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Comment Killer? Maybe not. Useful? yep.. (Score 1) 66

I am a long time GIMP user, but sometimes I just want to do quick things with photos - tweak the colors, crop, add an arrow or note, or make a quick collage. There are lots of android apps that make things like this quick and easy. I have G'MIC but that gives you all the settings, which I do use. But sometimes it's nice to just have presets. And sometimes you just gotta make a meme out of a pic to send to friends. :)

Comment I like Office365... (Score 1) 216

OK, ok, hang on. Only when I have to use it.
I work at a software company and we are a MS shop. I run Linux at home, and have since around '99. If I need to log into my work machine, I can launch my container that connects to the work vpn and does an RDP into my machine in about 10 seconds. Linux just works for me, even with MS (most of the time).

But I refuse to sync my phone with Outlook, for two reasons.
1. I don't want to check work email all the time, and have that expectation that I am always available. My time is my time.
2. I don't like like corporate policy, and I don't want their hooks into my phone.

That's how I use Office365 - if I need to check an email, my calendar, or look at a document on onedrive and I am not on the vpn. But that's it. It's a backup way of doing my job. It's slow but somewhat usable, but it is nowhere near ready to use all-day every-day especially in the corporate world. The fact that Excel/Outlook/Onedrive has to sync in the background has caused issues as well when "something goes wrong". And it does, often. Onedrive works most of the time, but when it doesn't sync it's a real PITA.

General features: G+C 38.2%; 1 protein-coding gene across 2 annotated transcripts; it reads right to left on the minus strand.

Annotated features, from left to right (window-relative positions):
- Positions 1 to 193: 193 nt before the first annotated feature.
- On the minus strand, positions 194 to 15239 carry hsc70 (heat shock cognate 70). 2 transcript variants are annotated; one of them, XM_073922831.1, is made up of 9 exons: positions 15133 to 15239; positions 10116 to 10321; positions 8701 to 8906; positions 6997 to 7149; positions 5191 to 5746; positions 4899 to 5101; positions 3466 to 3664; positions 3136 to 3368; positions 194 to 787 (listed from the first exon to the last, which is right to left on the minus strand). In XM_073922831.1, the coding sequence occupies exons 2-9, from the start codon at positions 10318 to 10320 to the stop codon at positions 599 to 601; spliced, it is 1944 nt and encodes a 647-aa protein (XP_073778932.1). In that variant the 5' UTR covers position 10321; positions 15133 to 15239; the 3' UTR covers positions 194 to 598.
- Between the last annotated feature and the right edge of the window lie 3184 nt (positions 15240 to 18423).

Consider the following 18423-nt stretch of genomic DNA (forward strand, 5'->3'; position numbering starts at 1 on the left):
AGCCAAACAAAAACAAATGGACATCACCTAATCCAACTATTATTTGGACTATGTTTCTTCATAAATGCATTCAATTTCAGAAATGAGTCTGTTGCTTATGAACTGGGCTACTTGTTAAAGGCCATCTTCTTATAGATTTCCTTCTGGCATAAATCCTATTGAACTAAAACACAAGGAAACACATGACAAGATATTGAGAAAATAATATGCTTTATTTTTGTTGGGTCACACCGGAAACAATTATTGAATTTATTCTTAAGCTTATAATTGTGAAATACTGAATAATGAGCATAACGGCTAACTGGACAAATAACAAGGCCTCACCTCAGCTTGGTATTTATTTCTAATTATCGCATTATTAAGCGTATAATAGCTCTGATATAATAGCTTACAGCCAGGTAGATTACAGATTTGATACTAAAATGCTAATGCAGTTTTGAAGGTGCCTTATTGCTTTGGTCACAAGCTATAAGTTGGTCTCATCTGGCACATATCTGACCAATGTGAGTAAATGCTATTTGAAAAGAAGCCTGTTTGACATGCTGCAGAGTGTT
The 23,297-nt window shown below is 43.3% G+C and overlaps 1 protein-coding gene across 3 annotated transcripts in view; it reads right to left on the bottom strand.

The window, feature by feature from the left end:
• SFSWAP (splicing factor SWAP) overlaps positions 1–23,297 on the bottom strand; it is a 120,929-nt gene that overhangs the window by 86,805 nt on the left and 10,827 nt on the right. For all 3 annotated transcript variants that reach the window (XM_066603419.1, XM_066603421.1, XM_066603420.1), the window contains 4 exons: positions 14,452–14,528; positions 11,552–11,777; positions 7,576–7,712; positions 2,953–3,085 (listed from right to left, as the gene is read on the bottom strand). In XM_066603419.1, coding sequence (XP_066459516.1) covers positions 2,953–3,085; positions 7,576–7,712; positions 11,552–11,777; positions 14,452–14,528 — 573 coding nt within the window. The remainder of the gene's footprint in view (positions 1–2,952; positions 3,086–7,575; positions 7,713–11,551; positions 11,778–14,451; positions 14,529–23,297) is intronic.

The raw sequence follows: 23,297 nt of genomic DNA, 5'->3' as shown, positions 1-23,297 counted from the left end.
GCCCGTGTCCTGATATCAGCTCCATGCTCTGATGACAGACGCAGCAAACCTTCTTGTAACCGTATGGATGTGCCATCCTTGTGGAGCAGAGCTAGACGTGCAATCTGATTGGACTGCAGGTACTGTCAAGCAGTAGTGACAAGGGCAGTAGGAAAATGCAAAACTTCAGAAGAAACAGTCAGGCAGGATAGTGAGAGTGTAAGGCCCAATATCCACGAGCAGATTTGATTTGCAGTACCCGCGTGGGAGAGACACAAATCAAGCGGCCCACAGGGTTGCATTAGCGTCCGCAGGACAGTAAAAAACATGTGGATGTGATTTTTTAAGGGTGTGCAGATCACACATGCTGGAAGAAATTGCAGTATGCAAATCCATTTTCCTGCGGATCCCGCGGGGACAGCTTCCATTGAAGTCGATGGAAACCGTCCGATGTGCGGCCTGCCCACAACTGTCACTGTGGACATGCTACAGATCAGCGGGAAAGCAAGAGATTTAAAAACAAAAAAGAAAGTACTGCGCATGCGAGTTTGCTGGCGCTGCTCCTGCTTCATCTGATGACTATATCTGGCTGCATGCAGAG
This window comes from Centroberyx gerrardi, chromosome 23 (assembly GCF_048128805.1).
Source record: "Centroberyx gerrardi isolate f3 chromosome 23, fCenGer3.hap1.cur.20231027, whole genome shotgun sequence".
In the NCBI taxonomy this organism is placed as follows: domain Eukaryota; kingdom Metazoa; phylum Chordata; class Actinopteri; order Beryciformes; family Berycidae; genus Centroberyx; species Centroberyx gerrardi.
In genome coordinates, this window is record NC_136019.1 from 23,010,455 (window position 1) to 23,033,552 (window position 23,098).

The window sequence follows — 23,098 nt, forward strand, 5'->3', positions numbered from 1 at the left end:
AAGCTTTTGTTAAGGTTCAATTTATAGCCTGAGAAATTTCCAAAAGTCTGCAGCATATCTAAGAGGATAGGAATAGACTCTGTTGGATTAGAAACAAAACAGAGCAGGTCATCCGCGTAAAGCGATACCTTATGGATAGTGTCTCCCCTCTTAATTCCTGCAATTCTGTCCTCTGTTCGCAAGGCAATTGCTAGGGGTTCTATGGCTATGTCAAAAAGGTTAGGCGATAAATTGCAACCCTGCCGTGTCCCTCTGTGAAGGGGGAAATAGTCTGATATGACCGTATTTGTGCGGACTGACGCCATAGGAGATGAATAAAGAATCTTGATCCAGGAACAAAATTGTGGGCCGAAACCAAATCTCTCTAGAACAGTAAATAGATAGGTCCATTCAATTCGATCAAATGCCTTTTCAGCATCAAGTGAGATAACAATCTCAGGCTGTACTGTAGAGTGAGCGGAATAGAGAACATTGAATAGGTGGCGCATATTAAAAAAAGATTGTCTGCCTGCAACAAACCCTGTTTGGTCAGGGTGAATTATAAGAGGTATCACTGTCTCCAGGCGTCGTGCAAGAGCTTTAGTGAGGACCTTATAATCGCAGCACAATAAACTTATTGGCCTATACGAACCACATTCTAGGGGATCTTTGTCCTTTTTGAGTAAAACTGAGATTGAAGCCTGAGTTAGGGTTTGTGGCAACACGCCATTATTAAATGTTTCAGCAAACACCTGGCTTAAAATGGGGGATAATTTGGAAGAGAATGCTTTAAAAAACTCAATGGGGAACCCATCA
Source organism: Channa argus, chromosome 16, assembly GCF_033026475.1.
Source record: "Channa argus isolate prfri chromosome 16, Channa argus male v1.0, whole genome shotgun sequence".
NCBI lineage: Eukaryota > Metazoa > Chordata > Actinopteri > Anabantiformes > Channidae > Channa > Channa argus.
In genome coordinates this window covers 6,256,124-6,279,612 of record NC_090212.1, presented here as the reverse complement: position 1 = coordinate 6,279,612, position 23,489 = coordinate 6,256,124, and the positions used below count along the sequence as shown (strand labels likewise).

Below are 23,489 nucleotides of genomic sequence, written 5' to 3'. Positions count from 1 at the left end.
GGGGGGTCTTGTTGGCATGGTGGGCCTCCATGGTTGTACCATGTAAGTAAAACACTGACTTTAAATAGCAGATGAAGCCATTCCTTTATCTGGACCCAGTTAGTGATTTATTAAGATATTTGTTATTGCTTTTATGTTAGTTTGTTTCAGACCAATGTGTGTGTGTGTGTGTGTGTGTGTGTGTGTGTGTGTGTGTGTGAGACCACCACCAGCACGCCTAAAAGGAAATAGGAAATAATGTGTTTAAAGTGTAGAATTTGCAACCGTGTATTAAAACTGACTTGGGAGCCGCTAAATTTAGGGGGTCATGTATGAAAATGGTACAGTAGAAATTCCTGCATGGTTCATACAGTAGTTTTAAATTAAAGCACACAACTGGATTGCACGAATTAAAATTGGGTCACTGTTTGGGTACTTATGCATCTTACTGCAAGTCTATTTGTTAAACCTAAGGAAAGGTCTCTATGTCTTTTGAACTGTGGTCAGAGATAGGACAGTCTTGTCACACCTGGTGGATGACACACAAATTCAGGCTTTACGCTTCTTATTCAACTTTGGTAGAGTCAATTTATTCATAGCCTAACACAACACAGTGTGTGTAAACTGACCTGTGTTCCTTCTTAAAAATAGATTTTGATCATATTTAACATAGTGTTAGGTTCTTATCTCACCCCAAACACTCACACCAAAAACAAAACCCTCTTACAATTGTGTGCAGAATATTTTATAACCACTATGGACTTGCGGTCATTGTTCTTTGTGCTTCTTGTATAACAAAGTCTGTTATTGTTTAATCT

Comment Re:Why pay the Microsoft tax? (Score 1) 216

Slashdot commenters are generally not good at reacting to abuse.

So the proper response is to join the NRA and come out with all guns blazing? Didn't work out well for Jimmy Cliff, did it (I here, but I disappear)?

Come on, we have all switched to Linux, moaned about Unity till it was scrapped, and use LibreOffice or Google. I have had Linux on my desktop since 1776. Looks like we are doing reasonably well.


Comment Actually... Trump piled on this... (Score 1) 369

Prior to the election, there was information and allegations about potential tampering of the election. That was nothing new, that always comes up before an election.

Then during his campaign, Trump repeatedly said the election was rigged.

Then after the election, there were allegations that Russia was involved, and Trump back-pedaled and said there was no tampering with the election, Hilary lost fair and square.

All of these things cannot be true at the same time.

Comment This concerns me... because I run Mint XFCE (Score 1) 227

Many moons ago I switched from Mandrake to Kubuntu, then to Xubuntu, then to MintXFCE where I have been for the last several years. XFCE fits my needs, and I don't object to change unless it really causes me pain. I really don't care for systemd, and since I have run it I have noticed some insane shudown times and other weirdness since it installed. But for the mostly transparent to me.

I haven't had to hand-edit any X config files for a very long time, so I am happy with how it works. As long as Wayland is mostly e transparent, I am fine. But from what I understand, XFCE will not work with Wayland as it is. Not sure if the other Mint DEs will either (like Mate or Cinnamon). If they don't then they may not support Wayland, and the direction that Mint takes could be interesting.

Comment Re: Old (Score 2) 80

I have a J7, with dual sim, huge removable battery, SD card slot, etc. I do miss the "Note" feature but the curved screen edge is a serious no-no if you want something to draw schematics on.

Samsung also make models Ax to Xx, Yx, and Zx, for a wide range of "x". You can avoid the Sx without any significant pain. They could probably slim down the range without losing a lot of customers.